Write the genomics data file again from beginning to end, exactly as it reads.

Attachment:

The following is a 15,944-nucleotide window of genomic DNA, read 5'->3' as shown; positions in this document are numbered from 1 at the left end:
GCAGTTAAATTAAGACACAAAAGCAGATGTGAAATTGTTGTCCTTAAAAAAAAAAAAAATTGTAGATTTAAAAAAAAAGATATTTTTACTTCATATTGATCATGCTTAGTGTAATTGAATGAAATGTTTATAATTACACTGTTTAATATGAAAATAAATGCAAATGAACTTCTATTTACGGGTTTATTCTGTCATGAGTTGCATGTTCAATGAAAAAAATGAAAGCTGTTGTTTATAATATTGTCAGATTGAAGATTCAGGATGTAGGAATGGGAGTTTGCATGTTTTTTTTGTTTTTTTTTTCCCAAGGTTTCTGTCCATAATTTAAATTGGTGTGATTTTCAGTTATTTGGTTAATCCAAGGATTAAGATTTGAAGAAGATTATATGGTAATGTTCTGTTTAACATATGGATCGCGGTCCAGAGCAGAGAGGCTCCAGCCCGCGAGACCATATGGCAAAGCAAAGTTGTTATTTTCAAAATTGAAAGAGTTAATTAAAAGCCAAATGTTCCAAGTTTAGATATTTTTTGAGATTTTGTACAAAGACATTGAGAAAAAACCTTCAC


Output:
The following is a 15,944-nucleotide window of genomic DNA, read 5'->3' as shown; positions in this document are numbered from 1 at the left end:
GCAGTTAAATTAAGACACAAAAGCAGATGTGAAATTGTTGTCCTTAAAAAAAAAAAAAATTGTAGATTTAAAAAAAAAGATATTTTTACTTCATATTGATCATGCTTAGTGTAATTGAATGAAATGTTTATAATTACACTGTTTAATATGAAAATAAATGCAAATGAACTTCTATTTACGGGTTTATTCTGTCATGAGTTGCATGTTCAATGAAAAAAATGAAAGCTGTTGTTTATAATATTGTCAGATTGAAGATTCAGGATGTAGGAATGGGAGTTTGCATGTTTTTTTTGTTTTTTTTTTCCCAAGGTTTCTGTCCATAATTTAAATTGGTGTGATTTTCAGTTATTTGGTTAATCCAAGGATTAAGATTTGAAGAAGATTATATGGTAATGTTCTGTTTAACATATGGATCGCGGTCCAGAGCAGAGAGGCTCCAGCCCGCGAGACCATATGGCAAAGCAAAGTTGTTATTTTCAAAATTGAAAGAGTTAATTAAAAGCCAAATGTTCCAAGTTTAGATATTTTTTGAGATTTTGTACAAAGACATTGAGAAAAAACCTTCAC